Thursday, October 5, 2006
Locals extend hospitality to fighter pilots
By SUE WATSON
Members of the 364th Fighter Group received a hearty welcome from Holly Springs residents at a potluck dinner held in their honor at the Hugh Craft House. Approximately 100 came out to share great food, fellowship and home town ambience.
On the table were the best of dishes - chicken, pasta, corn, beans, shrimp, warm potato salad, and lots of cakes and pastries, enough to serve perhaps a hundred more.
The 364th Fighter Group held its 24th reunion in Nashville in a four-day celebration beginning September 21 with about 60 veterans of World War II - airmen who served with the Allied forces in 1944 and 1945 war against Adolf Hitler.
The Fighter Group met for the first time in 1983, a gathering stimulated by Chelius H. Carter of Holly Springs who had contacted fighter pilots across the country in an attempt to learn more about his Uncle Chelius Howard, who was killed in action.
Wives said their husbands remained silent about their service during World War II and they never heard any of the war stories until the Fighter Group reorganized.
Quickly, they heard all the war stories.
A great sense of humor is what keeps many of these aging pilots alive 60 years after the war.
“Stubby” Stubblefield, Nick Nicholson and Richard “WGFP” Heyman, secretary of the association laughed about how their war stories have been embellished down through the years.
“WGFP” stands for World’s Greatest Fighter Pilot, Heyman said.
“We have been good friends for over 60 years. We were together in the big war in 1944,” Stubby said. “Several of us were fighter pilots. I first flew the P-38 twin engineand then we changed to the P-51 (Mustang) in July 1944.”
The fighter pilots flew a variety of missions, he said, “mostly trying to keep the German fighters from attacking our planes. We also did strafing of trains and airplanes parked on airfields and dive bombing at railroad switching yards to disrupt the German supply route.”
Since his first reunion in 1985, Stubby has seen a number of his generation pass on.
What’s good about the reunions?
“It is fighting the war all over again,” he said.
Chelius’ uncle was in his squadron and joining the war as Stubby was on his way home. He never met his Uncle; Chelius H. Carter was not born yet when his uncle became one of the casualties of the war.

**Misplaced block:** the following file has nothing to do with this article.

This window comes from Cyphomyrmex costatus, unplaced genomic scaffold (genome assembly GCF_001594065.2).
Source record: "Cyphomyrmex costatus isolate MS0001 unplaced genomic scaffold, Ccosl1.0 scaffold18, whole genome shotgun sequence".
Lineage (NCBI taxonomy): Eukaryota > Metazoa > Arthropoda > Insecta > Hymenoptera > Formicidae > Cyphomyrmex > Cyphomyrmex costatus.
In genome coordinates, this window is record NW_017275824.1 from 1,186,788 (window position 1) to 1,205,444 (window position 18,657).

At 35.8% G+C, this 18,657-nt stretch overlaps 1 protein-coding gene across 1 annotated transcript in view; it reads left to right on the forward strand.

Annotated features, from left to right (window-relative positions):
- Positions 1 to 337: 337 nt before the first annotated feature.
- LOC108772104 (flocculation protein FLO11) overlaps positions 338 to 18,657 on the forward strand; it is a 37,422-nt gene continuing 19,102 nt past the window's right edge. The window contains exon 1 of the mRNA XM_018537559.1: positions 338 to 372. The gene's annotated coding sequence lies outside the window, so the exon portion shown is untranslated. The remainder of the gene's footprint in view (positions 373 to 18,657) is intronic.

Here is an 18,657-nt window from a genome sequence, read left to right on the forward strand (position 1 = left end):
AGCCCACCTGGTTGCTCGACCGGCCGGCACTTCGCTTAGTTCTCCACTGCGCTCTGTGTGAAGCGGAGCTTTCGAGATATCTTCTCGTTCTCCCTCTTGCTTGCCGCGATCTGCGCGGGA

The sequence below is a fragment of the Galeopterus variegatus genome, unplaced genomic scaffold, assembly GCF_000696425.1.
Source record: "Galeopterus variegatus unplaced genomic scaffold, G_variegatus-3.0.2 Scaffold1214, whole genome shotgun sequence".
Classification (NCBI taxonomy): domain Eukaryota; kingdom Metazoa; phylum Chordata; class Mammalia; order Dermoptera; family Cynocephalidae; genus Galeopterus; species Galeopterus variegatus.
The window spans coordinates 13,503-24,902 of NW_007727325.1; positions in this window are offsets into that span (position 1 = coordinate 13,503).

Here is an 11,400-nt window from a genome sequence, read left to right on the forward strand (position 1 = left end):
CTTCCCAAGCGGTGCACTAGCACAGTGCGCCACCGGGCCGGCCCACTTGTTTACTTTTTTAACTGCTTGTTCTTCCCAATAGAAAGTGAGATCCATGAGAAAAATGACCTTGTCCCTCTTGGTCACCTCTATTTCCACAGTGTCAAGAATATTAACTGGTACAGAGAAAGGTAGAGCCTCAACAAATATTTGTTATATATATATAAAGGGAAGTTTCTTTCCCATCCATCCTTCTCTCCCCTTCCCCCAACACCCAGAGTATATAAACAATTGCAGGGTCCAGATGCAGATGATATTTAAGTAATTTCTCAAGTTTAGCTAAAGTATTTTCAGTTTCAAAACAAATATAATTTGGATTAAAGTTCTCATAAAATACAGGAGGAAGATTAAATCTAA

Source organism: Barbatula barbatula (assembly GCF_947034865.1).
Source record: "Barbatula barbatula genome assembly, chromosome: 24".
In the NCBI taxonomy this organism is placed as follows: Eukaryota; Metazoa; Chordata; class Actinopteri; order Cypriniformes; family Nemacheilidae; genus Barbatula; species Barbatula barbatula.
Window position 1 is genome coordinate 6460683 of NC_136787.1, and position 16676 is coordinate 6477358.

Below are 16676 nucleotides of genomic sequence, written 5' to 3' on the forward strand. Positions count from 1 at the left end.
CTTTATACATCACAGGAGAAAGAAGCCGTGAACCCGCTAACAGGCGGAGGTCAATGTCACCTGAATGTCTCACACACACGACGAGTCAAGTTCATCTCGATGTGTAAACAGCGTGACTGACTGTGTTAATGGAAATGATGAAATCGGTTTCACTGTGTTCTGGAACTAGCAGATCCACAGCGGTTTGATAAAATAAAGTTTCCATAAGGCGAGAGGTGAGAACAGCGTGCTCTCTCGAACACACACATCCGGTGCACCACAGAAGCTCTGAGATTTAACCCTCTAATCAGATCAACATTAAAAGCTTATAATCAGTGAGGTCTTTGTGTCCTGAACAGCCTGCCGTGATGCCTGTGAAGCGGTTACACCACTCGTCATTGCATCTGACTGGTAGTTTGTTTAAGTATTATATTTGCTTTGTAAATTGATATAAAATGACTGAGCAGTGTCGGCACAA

The fighter group gives Chelius credit for the impetus of getting the association started, Stubby said.
The formation of the 364th Fighter Group Association was “a long and unlikely story,” he said.
“We were scattered all over the country,” he said. “Our membership chairman has access to some 1943 order that listed my home address and my father was living at the same address. Chelius would have missed me if had he written a few years later because my father died.”
“Chelius got the conversation started; that stimulated others.
“So, once we organized, Cheli was officially designated as our historian.
“Cheely has been the spark plug for our whole organization.”
Stubby was age 21 when he signed up and by age 23 he was shooting in the war. His squadron commander was a mere 26, but pretended he was older so airmen would respect him.
Heyman didn’t stop fighting at World War II. He flew as a fighter pilot in Korea and Vietnam, as well.
“I was the youngest fighter in the group when we went overseas and the oldest when I retired,” he said.
Heyman flew about 50 different types of planes, mostly fighter planes.
Stubby came home in 1944 after flying fighter cover for the famous Invasion of Normandy beach, to Warren County, Tennessee, and farmed seven years and decided aviation would make a better living. He worked as an instructor in the Air Force primary flight school then flew for Vulcan Materials Company in Birmingham until he retired. He has one son who served in Vietnam.
Nick Nicholson said he has many stories, most which won’t do to tell. One of his favorite stories he tells is inheriting his roommate’s whiskey and British girlfriend after his buddy got shot down.
He didn’t marry the Brit but got out early in 1946, wandered a while taking “stupid” jobs, he said.
“I finally got smart and went back to school - Caltech - and wound up working in aerospace on the shuttle,” he said. His job was helping with engineering the steering and airloads for the first stage rockets built by Rockwell. He retired in 1985 and he and his wife have spent lots of time after retirement cycling all over the United States, Canada, in New Zealand and throughout Europe. His tours of Europe were the most exciting.
Nicholson described his cycling tours as mostly bicycles, mosquitoes and rain.
He also made a home-built airplane and flew it, once force-landing on a highway.
Some local veterans enjoying the party and telling war stories included Gene Brown Sr., Clark Cochran and Gene Brooks, Bill Fitch.
Brown was a B-17 navigator and flew over 30 missions over Germany, France, Belgium and Poland in the spring and summer of 1944.
Brooks cleared mines in Kuwait Harbor during the first war with Saddam Hussein, president of Iraq.
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